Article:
Rirkrit Tiravanija and his 'Palm Pavilion'

Rirkrit Tiravanija and his 'Palm Pavilion'
Rirkrit Tiravanija and his 'Palm Pavilion'

The palm trees are laid out everywhere, in rows and clumps, in corners, and all over the structure that from a distance -- with its metal surfaces and elevated floor -- evokes the broken tropical landscapes of war and dislocation. Buenos Aires-born New York-based Thai artist Rirkrit Tiravanija landed in Mexico City last week to present this his "Palm Pavilion" installation at the Kurimanzutto temporary gallery space in the Condesa on Thursday night. The piece, less interactive than Tiravanija's works tend to be, is a weirdly seductive temple to what (when you think about it) really is one of the most enduring symbols in the history of man, from Biblical times to the Orientalized travel catalogs of today.

"It's the pavilion for the palm plant, and in a way, a look at the palm plant as a kind of witness to the going-ons in civilization," Tiravanija said on Thursday. "It's interesting that of course the palm is everywhere else but in the West. It's in the 'Other' zones."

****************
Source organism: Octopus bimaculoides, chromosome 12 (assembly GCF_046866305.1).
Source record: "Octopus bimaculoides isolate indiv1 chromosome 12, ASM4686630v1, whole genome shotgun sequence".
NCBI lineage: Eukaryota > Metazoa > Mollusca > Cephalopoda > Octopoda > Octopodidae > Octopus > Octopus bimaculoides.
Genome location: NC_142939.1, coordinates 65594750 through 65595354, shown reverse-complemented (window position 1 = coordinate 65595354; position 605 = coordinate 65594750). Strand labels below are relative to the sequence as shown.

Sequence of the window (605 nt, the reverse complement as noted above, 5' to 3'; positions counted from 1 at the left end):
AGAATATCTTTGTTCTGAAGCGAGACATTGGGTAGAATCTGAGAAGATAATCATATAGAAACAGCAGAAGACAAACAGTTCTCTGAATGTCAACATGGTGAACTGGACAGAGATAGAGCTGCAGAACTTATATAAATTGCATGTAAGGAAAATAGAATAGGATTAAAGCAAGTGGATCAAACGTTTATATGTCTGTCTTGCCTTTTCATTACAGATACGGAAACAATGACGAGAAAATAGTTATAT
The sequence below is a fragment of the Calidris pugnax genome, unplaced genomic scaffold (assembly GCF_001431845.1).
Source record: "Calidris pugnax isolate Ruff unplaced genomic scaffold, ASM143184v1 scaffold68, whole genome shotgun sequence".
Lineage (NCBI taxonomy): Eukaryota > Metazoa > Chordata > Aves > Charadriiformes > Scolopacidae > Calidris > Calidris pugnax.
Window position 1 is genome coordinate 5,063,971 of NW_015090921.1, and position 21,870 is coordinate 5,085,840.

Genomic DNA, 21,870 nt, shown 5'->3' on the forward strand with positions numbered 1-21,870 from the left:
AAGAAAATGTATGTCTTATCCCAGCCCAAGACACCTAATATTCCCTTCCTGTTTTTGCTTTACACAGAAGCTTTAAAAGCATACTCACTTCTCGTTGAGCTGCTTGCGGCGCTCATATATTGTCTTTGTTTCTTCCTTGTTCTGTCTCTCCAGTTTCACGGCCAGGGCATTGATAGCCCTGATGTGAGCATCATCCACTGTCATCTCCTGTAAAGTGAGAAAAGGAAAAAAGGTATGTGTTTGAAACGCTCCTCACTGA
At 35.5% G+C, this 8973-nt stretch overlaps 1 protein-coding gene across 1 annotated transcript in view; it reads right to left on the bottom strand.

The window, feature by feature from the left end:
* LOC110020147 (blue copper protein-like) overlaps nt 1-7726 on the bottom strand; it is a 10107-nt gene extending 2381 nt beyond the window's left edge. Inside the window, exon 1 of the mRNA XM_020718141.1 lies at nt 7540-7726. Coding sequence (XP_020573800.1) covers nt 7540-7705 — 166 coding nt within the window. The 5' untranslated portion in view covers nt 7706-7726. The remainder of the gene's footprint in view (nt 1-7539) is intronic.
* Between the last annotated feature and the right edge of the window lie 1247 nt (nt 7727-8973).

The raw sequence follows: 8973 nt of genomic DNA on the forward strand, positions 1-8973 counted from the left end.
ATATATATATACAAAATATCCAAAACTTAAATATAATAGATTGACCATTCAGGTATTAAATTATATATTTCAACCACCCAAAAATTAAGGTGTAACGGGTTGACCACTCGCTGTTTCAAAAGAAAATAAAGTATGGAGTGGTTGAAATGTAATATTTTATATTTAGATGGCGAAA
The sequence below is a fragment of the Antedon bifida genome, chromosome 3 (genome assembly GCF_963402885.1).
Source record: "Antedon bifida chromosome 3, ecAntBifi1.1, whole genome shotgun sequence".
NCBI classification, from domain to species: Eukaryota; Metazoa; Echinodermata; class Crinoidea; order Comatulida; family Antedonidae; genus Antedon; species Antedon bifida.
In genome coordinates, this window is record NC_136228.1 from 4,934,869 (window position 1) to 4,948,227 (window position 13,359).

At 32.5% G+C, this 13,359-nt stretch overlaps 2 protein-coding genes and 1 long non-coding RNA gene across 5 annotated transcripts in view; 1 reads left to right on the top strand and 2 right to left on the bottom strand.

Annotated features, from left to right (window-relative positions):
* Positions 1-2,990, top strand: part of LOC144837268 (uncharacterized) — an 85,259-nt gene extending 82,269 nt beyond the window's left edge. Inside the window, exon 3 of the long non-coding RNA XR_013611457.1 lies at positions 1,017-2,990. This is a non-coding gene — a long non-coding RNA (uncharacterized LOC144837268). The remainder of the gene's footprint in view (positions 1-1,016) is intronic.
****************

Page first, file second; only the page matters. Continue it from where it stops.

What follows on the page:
The palms, fresh from a Mexico City hardware store, brushed against the bodies of spectators at the opening, who glanced at one another flirtatiously between the fronds while sipping the waters of fresh young coconuts. The plants beckoned from nooks inside the elevated pavilion. There, screens play a video focused on the tree and display cases feature found items such as postcards and soft drink bottles, reminding the viewer of the infinitely layered ways in which this symbol of peace, godliness, and tranquility has been commodified by every new wave of colonialism and globalization.

"Palm Pavilion" debuted at the Sao Paolo Bienal in 2006. At the opening here in D.F. Mexican novelist Pablo Soler Frost read an excerpt from "The Adventures and Misadventures of Maqroll," the Alvaro Mutis novel whose seafaring protagonist travels the world -- a world of palms, you might say -- in perpetual pursuit of hopeless new adventures. The cover of the novel's New York Review Books translation to English bears an alluring photograph of two lonely shoreline palms plucked from somewhere deep in a tropical imagination. A copy of the book sits in one of Tiravanija's display cases, an emblem every bit as noir as an L.A. sidewalk for a world where palms witness wars, social upheavals, marriages, the births of gods, and sexy art openings.

* Photo above by William Dunleavy.


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